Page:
for the parish priest into the church, obtained by a farmed vineyard, but the landowner was unaware of this.
The liege lord wanted to know what kind of liquid it was, and Adimaro answered:
"mauve juice". The landowner didn't believe him, and wanted to taste it; then Adimaro, being scared of his anger,
invoked a miracle:
"may the mauve be, please, my God", and the wine really turned into mauve juice;
From then onwards, it would remain the name "malva -
sia" (that is, "mauve - be").
Malvasia di Casorzo can be produced with additions until 10% to the Malvasia grape and it has a ruby red or a cherry red colour; Malvasia di Castelnuovo Don Bosco is made with the Malvasia grape of Schierano with addition of Freisa and is cherry-red-coloured; both wines don't go over 10,5 degrees and not all are developped in alcohol, but it still has a sugar content (some sparkling wine varieties also exist); usually it must be drunk the year after the grape harvest.
According to the tradition, the Passito di Caluso was born in Canavese in the first centuries after the year 1000,
because in that period the "Greek wine" was greeted enthusiastically,
a type of a sweet and strongly aromatic wine rich of alcohol; the Piemonte's producers
began in this way to farm suitable vineyards and still today in Piemonte many vineyards are called "Greek".
It's the only wine in Italy which needs at least six months to naturally wither (that is, with no straining), from the first days of september to the end of february of the year after the grape harvest, then the bunches are arranged or hanged up on the threads, and only after 4 years of obsolescence, and 5 for the "stock" it can be sold and drunk. Caluso Passito, moreover, is one of the few wines which hold up obsolescence: a Caluso Passito of over 50 years ago still preserves all its qualities.
It has a golden colour or similar to dark-amber, a sweet and velvety flavour and at least 13,5 degrees; it's a typical dessert wine, but can also be with cheese and for "metidation".
The great wines of Piemonte are not from Turin, but it is a great booze:
the vermouth. Infact, although the name comes from the German
"assenzio, bitter", the booze has indeed Turin's origins.
Infact, vermouth is a "tricked" wine with herbs and spices, and has on the contrary ancient origins: the first testimony of its existence dates back to the 400 b.C. and in the ancient Greece the drink was largely widespread. In the Middle Age the aromatical wine enriched of spices which came from the far East and, later, from the South America. The first italian capital of aromatica wine production was Venice, but the region of Piemonte (and especially Turin) became the international landmark because the herbs and the aromas of the Alps and the dry wines production gave a notable advantage.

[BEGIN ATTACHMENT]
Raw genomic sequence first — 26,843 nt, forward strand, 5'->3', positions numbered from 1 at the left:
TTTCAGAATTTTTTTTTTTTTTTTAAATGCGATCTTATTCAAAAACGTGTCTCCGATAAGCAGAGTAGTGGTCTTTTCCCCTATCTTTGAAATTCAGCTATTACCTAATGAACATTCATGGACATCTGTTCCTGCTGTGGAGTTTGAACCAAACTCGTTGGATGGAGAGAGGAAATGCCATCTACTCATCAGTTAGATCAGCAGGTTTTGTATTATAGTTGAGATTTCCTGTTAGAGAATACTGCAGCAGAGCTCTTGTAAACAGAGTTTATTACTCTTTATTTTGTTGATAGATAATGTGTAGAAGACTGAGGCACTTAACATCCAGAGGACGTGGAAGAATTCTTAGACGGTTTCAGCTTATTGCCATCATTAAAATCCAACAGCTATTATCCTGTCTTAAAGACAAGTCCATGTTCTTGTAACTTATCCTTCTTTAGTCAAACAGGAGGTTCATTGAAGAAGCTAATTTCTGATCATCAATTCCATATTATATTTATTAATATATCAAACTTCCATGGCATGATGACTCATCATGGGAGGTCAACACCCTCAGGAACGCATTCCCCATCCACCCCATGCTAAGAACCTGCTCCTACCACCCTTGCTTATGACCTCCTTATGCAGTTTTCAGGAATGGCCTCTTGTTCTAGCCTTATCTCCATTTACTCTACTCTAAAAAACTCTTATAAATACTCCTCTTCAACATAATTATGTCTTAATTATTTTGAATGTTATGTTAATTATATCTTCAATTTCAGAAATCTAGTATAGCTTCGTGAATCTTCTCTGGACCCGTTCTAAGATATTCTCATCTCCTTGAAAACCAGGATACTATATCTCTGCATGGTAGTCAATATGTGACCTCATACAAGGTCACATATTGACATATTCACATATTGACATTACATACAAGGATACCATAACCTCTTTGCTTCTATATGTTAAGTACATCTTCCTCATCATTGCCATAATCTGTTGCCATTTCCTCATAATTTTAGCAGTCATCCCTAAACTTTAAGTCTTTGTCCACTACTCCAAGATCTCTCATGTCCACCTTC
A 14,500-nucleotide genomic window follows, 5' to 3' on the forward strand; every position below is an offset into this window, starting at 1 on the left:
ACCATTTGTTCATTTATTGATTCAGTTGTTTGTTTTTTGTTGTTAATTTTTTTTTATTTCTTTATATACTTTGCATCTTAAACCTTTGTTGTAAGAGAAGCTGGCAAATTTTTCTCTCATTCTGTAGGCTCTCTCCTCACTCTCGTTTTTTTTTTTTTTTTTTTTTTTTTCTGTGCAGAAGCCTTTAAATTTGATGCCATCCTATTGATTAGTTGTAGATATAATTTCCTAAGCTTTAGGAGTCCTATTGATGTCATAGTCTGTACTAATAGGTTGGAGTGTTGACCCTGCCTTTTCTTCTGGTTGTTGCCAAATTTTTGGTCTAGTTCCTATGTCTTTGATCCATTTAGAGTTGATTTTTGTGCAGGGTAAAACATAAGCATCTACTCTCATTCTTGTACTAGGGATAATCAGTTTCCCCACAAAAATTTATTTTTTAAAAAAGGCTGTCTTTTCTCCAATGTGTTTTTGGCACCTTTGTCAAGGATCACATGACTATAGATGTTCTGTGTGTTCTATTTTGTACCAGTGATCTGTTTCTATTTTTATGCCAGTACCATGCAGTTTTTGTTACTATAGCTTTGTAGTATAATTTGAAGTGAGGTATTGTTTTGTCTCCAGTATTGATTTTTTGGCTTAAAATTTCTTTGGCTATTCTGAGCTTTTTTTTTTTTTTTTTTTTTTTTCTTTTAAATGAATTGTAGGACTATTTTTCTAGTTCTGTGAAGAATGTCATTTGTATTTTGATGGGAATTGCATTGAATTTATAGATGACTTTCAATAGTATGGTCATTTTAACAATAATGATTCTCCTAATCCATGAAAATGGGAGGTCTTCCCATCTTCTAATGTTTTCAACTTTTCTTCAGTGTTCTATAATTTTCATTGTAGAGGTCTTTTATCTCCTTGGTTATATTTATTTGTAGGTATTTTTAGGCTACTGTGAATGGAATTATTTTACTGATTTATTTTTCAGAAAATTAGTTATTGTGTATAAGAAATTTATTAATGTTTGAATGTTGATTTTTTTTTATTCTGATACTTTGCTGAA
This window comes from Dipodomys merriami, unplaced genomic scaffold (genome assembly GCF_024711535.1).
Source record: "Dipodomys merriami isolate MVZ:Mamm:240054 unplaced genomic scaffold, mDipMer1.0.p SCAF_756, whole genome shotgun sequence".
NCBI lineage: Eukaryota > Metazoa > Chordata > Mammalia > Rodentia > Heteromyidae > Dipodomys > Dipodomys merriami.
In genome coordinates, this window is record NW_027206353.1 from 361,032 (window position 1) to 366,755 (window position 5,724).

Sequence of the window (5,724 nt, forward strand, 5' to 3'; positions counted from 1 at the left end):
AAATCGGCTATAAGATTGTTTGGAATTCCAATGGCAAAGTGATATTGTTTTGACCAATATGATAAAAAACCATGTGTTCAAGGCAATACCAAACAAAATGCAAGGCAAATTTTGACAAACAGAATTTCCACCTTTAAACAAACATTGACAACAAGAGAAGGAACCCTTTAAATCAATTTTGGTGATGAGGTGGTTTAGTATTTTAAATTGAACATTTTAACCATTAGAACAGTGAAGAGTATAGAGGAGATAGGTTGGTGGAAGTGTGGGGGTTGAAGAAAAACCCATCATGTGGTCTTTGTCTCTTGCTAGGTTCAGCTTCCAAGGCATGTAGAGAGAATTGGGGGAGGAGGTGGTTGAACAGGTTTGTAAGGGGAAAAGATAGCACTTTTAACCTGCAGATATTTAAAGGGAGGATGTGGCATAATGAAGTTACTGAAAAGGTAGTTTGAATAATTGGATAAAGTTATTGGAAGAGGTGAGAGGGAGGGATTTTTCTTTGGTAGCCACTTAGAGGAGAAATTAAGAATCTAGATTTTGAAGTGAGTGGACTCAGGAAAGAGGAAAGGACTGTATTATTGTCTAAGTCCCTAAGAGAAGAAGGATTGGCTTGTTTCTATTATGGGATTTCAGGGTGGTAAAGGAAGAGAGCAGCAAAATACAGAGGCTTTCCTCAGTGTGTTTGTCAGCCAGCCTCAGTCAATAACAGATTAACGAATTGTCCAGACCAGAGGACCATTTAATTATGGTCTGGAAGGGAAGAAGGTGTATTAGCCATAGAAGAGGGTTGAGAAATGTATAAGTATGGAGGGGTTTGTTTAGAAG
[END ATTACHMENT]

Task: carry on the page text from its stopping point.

The tradition tells that in Turin the vermouth has been invented in 1786 in a small workshop under the Porches of a current piazza Castello (Castellos Square), Mr Marendazzo's property, whose helper was Antonio Benedetto Carpano. This boy, who arrived in Turin from Biella, liked the muscat wine very much, and decided to obtain an aromatical wine, by adding herbs and spices of his valley, according to ancient recipes learned from some friars. It was in this way that vermouth was born, and the small workshop became soon a meeting place for Turin's inhabitants, who were enthusiastic of the new aromatical wine; even the duke Vittorio Amedeo 3rd appreciated the new wine so much that he proclaimed it "court's aperitive".
Carpano's recipe was just a variation of the ones which were already far-back known from Turin's producers, but it was the first which gave the impulse to the great production of Italian Il bisogno d'affetto è notevole, anche se non amate darlo a vedere in uno stile zuccheroso. La capacità d'amare diventa dedizione, fedeltà, intelligenza messa a disposizione dell'altro in una visione del rapporto quasi tradizionale in un mondo che sembra andare avanti a spintoni e gomitate. La forma, che spesso mettete in campo nei rapporti, diventa poi confidenza, sensibilità, appassionato attaccamento. Sarà per questa profondità che le vostre partenze d'amore sono così prudenti.
In 19th century the great vermouth producers began to export their product, firstly to Europe and then to America; still today the vermouth is the 25% of wine Italian exports in the world.
And now some suggestion. Eat the typical antipasti, either cold or warm,
with Freisa, a wine characterized by delicate fragrance produced from 17th century
on the hills surrounding Turin. Choose Erbaluce di Caluso, white wine with fruity perfume,
together with the first dishes fresh pasta based (for example the agnolotti) and fish as a second dish; with meat and game, try red wines with strong flavour,
as Barbera and Bonarda.
If also desserts want their wines, we give you an advice: choose the sweet, perfumed and excellent Malvasia; for the discriminating tastes, we advice instead to try the velvety flavour of the white Caluso, especially with stuffed pies and zabaione.
You will taste them accompanied by Piedmontese specialities, while you will visit cities like Alba (the town of white truffle)
Half or Full Wine Tour day.
Duration: 5 or 9 hours
Price: from 131,25 € (5 hours tour) or from 262,50€ (9 hours tour)